Ibuprofen Can Increase Heart Attack Risk, Study Finds
Non-steroidal anti-inflammatory drugs (NSAIDs) are very commonly used to relieve aches and pains. Today, millions of people will take Ibuprofen, which is one type of NSAID sold in low doses as an over-the-counter pain medication. Today, many doctors will write prescriptions for higher-dose ibuprofen or other NSAIDs such as diclofenac. Today, pharmacists will sell these drugs, in addition to coxibs, a new generation of anti-inflammatory drugs that were created when previous research revealed that traditional NSAIDs increase the risk of gastrointestinal problems.
However, a new study has uncovered the possible harm in using both NSAIDs and coxibs. Researchers at Oxford University have discovered that both drug types threaten overall health. Their findings suggest that patients taking them have an increased risk of heart attack.
The study authors analyzed data from 353,000 patient records. They found that about three in every 1,000 people who take high doses of NSAIDs for one year will have an avoidable heart attack. They also estimated that one of these individuals will die as a result of this avoidable heart attack.
In a press statement reported in the New York Daily News, the authors of the study also said that they discovered that all NSAIDs double the risk of heart failure and make the risk of upper gastrointestinal problems, such as bleeding ulcers, two to four times more likely.
The increased risk of heart attack rose in proportion to each patient's underlying risks. So, those with a previous history of heart disease, those with high blood pressure, and patients with high cholesterol were even more likely to have a heart attack while taking high doses of NSAIDs.
While the study did not reveal the reason that the drugs up the chance of heart attack, Dr. Marie Griffin of the Vanderbilt University Medical Center said in an analysis of the findings that it is likely because NSAIDs increase likelihood of clotting. She also pointed out that the drugs increase blood pressure.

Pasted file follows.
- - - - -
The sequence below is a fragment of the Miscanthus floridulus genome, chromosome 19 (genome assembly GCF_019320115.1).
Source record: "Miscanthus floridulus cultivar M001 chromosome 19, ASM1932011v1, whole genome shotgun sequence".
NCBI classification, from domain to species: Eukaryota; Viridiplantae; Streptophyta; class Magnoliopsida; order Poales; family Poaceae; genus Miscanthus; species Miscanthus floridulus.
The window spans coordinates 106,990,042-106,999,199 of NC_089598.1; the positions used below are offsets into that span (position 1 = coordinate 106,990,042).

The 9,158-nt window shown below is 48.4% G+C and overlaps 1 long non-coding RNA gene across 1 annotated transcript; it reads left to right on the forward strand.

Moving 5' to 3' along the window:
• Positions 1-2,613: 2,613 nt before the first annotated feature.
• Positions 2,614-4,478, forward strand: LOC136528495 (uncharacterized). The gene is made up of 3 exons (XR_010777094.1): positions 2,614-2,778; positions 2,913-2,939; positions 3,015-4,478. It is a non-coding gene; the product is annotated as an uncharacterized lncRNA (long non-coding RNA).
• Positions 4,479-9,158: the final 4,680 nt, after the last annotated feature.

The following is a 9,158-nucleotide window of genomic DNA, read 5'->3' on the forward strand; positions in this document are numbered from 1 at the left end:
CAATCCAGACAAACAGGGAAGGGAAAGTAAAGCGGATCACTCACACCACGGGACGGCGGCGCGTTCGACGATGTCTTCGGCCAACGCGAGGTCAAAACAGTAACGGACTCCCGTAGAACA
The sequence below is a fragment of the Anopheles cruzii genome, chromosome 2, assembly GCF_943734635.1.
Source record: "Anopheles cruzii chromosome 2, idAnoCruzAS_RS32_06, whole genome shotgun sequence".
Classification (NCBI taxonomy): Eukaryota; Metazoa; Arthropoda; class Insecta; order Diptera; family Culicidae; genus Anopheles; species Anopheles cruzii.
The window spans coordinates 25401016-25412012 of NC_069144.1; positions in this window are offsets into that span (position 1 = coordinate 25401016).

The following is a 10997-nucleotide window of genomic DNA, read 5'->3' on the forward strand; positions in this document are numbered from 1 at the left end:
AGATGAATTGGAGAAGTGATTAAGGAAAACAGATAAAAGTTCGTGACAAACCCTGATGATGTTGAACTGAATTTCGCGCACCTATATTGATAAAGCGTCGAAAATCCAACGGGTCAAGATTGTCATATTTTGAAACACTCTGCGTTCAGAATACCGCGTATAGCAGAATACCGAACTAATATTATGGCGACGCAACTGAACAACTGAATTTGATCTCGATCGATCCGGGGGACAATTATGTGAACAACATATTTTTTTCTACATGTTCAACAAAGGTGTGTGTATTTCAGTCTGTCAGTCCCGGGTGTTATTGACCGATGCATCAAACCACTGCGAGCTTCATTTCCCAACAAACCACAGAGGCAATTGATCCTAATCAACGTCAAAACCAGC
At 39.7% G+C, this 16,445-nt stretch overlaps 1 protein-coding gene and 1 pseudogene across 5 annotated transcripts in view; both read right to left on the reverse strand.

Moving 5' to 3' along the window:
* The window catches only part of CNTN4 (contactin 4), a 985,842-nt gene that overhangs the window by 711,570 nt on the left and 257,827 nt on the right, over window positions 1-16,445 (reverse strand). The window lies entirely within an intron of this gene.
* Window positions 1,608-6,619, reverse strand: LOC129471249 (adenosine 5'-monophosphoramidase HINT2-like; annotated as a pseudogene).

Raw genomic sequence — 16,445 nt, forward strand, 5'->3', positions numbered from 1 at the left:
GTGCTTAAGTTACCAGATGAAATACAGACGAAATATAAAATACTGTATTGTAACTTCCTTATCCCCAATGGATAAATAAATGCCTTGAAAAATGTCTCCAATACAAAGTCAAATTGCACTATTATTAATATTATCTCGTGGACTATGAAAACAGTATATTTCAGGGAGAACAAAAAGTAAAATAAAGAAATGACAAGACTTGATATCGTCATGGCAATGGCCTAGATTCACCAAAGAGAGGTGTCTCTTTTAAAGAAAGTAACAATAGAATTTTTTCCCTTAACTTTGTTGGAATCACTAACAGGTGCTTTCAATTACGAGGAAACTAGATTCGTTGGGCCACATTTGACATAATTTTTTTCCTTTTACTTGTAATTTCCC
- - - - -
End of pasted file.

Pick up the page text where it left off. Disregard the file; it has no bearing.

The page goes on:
The study pinpointed high dosage to be especially risky. A high dose of ibuprofen is about 2,400 milligrams per day. For diclofenac, a high dose is considered about 150 milligrams a day. These dosages generally require a prescription.
The study authors concluded with the suggestion that patients should seek alternative pain relief. Chiropractic has been shown to be effective at relieving aches and pains throughout the body, and is a safe and natural alternative from harmful medications. Why take Advil or ask your doctor for a prescription? Eliminate the risks of side effects, improve your overall health rather than harm it, and visit a doctor of chiropractic instead.
Bhala N, Emberson J, et al. Vascular and upper gastrointestinal effect of non-steroidal anti-inflammatory drugs: meta-analyses of individual participant data from randomised trials. The Lancet 30 May 2013 (online); doi: 10.1016/S0140-6736(13)60900-9.
Griffin M. High-dose non-steroidal anti-inflammatories: painful choices. The Lancet 30 May 2013 (online); doi: 10.1016/S0140-6736(13)61128-9.
New York Daily News. High doses of common pain drugs NSAIDs can cause heart attack: study. www.nydailynews.com; May 30, 2013.